Friday, July 13, 2012

Day 1 of putting 'Tom' to the test...

(Sorry - this is a really long post!)

I'm not usually one to name my machinery, but it's just so much easier to write 'Tom' than it is Thermomix every 5 seconds. So Tom it is.
(Plus lets face it, it's kind of nice to think about a man doing all the work in my kitchen ;) )

I had to chuckle at the comments yesterday. See I told you there'd be on of 3 reactions and both b & c always tend to be quite extreme in either direction.

I especially love how Carol always says exactly what she thinks! But sorry Carol, no way am I taking this thing back! :) And trust me I've crunched the numbers hard - especially as it cost me 2 adult fares back home to NZ to see my family!
Big big thanks need to go to the Australian Tax Office for 'giving' me the money to buy this swish machine. - We decided to use part of our tax return this year to pay for it, so I must admit, the fact it is not coming out of our everyday "household budget" is making the cost a little easier to stomach!

Anyhow lets get on with the first test.
Now, I was supposed to wait to use it until my Thermomix demonstrator can come on Monday to do my set up session & make something together. But I did tell her there was no chance of me waiting! I mean would you want to wait an entire 5 days?!
In the few days leading up to Toms arrival I had already bookmarked a bunch of recipes to try off of the internet. Also, as per the request of my husband, I had also read the instruction manual cover to cover on the internet the night before.
So I knew what all the buttons did already and I was good to go.

Now as I go through and test things I have decided to put the results under the same headings each time for consistency of measure. {And this is why it's a long post - because I made 5 things in my first afternoon}
With those headings in mind lets look at yesterday's results:

Test 1: Vegetable Stock Concentrate...

Ease and time in preparation:
Well this thing was easy to put together. Cut all the veges into big chunks, bung them all in and whiz for about 20 seconds or so. Easy peasy. No peeling or small chopping required!
Cooking time:
20 minutes on Varoma temperature then a few seconds blending
Taste results:
Well as this is vegetable stock concentrate I didn't expect this would taste nice out of the pot. It is highly salty so not a food by itself. But it's designed to keep in a clean jar in your fridge and use a Tbsp mixed with water every time stock is called for in a recipe. Tasted great in my pumpkin soup (see next item).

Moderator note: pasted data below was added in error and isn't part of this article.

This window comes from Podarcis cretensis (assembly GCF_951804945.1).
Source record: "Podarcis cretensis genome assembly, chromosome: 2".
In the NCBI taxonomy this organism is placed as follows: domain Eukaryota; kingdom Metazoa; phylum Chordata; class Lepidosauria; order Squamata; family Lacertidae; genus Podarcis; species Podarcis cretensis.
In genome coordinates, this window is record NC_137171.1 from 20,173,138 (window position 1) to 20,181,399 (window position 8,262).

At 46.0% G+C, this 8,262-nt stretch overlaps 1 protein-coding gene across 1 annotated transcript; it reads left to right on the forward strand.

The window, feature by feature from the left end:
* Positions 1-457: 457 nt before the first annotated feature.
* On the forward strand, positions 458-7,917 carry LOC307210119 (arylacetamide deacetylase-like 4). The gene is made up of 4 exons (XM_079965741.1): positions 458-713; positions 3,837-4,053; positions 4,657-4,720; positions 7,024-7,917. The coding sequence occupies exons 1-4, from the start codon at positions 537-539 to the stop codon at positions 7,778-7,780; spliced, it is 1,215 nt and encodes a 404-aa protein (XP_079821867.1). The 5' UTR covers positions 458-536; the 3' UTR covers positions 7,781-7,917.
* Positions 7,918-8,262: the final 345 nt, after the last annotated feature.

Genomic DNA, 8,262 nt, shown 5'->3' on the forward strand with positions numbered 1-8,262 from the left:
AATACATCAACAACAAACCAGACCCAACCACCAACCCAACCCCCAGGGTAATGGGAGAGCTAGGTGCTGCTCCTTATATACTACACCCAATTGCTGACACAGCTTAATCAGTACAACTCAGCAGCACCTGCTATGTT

Did the kids like/eat it:

Ease of clean up: 
Super easy - just blended water for a few minutes to clean then had 1 chopping board & 1 knife to wash.
Price Comparison:
I imagine this is going to save me heaps of money! It probably cost me about $2.00 at the most to make. Most of that would be the rock salt - the veges were cheap from my local market.
I often use good quality natural stock out of a carton if a recipe calls for it and I don't have time/ingredients to make some. Those cartons work out very expensive - currently $2.12 just for one serving of 500ml. That's quite a big savings!
(I could of course have made this at home previously - but nowhere near as efficiently).
Will I make it again:
Certainly. It's quick, easy, affordable and tastes great (I've already used some).
Such a convenient recipe base to have on hand!

Test 2: Pumpkin Soup...

Ease and time in preparation:

Easy peasy. Pumpkin washed & cut into big chunks. I did not even bother to de-seed or take the skin off. Just whizzed them all up for 30 secs to make a fine pulp.
Cooking time:
20 minutes on Varoma temperature then a few seconds further blending
Taste results:
Tasted great! Next time I won't put in as much garlic though. The clove I used was really big (and the recipe didn't actually say to use garlic but we like to).
Did the kids like/eat it:

My kids never have trouble eating pumpkin soup and this was no exception. Abbie got extremely distressed at first and started squealing. It turned out she was frustrated because it was a bit hot and she wanted to eat it now. LOL.